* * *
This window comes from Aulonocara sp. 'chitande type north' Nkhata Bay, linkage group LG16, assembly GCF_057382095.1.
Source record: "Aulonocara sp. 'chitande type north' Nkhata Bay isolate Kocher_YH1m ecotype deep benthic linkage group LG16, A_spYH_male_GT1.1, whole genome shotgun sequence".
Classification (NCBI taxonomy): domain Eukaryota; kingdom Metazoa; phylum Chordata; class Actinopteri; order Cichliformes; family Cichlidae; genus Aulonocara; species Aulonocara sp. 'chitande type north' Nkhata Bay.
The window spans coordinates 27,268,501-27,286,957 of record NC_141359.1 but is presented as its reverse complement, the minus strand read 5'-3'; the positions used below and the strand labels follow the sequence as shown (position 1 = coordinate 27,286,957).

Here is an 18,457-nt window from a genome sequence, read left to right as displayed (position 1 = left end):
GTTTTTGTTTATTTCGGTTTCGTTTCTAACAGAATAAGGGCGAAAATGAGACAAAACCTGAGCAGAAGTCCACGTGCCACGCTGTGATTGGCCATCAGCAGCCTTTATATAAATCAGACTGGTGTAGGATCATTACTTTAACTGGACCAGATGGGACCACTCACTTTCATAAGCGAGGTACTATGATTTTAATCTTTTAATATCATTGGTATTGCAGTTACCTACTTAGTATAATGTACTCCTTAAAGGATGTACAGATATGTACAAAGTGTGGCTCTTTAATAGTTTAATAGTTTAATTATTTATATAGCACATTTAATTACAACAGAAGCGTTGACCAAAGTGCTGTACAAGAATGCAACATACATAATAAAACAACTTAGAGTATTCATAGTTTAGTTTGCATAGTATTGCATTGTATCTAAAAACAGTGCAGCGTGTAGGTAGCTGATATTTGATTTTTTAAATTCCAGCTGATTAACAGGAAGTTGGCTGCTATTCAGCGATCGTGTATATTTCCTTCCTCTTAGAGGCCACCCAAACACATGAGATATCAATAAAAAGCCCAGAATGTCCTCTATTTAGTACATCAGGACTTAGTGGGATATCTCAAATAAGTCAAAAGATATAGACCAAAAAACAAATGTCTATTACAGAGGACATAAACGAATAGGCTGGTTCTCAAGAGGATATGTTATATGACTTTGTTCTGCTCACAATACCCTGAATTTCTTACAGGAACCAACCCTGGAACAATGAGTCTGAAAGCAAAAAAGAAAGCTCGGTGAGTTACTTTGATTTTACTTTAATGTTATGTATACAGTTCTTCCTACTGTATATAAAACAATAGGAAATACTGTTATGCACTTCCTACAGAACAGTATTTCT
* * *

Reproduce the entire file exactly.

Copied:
This window comes from Aulonocara sp. 'chitande type north' Nkhata Bay, linkage group LG16, assembly GCF_057382095.1.
Source record: "Aulonocara sp. 'chitande type north' Nkhata Bay isolate Kocher_YH1m ecotype deep benthic linkage group LG16, A_spYH_male_GT1.1, whole genome shotgun sequence".
Classification (NCBI taxonomy): domain Eukaryota; kingdom Metazoa; phylum Chordata; class Actinopteri; order Cichliformes; family Cichlidae; genus Aulonocara; species Aulonocara sp. 'chitande type north' Nkhata Bay.
The window spans coordinates 27,268,501-27,286,957 of record NC_141359.1 but is presented as its reverse complement, the minus strand read 5'-3'; the positions used below and the strand labels follow the sequence as shown (position 1 = coordinate 27,286,957).

Here is an 18,457-nt window from a genome sequence, read left to right as displayed (position 1 = left end):
GTTTTTGTTTATTTCGGTTTCGTTTCTAACAGAATAAGGGCGAAAATGAGACAAAACCTGAGCAGAAGTCCACGTGCCACGCTGTGATTGGCCATCAGCAGCCTTTATATAAATCAGACTGGTGTAGGATCATTACTTTAACTGGACCAGATGGGACCACTCACTTTCATAAGCGAGGTACTATGATTTTAATCTTTTAATATCATTGGTATTGCAGTTACCTACTTAGTATAATGTACTCCTTAAAGGATGTACAGATATGTACAAAGTGTGGCTCTTTAATAGTTTAATAGTTTAATTATTTATATAGCACATTTAATTACAACAGAAGCGTTGACCAAAGTGCTGTACAAGAATGCAACATACATAATAAAACAACTTAGAGTATTCATAGTTTAGTTTGCATAGTATTGCATTGTATCTAAAAACAGTGCAGCGTGTAGGTAGCTGATATTTGATTTTTTAAATTCCAGCTGATTAACAGGAAGTTGGCTGCTATTCAGCGATCGTGTATATTTCCTTCCTCTTAGAGGCCACCCAAACACATGAGATATCAATAAAAAGCCCAGAATGTCCTCTATTTAGTACATCAGGACTTAGTGGGATATCTCAAATAAGTCAAAAGATATAGACCAAAAAACAAATGTCTATTACAGAGGACATAAACGAATAGGCTGGTTCTCAAGAGGATATGTTATATGACTTTGTTCTGCTCACAATACCCTGAATTTCTTACAGGAACCAACCCTGGAACAATGAGTCTGAAAGCAAAAAAGAAAGCTCGGTGAGTTACTTTGATTTTACTTTAATGTTATGTATACAGTTCTTCCTACTGTATATAAAACAATAGGAAATACTGTTATGCACTTCCTACAGAACAGTATTTCT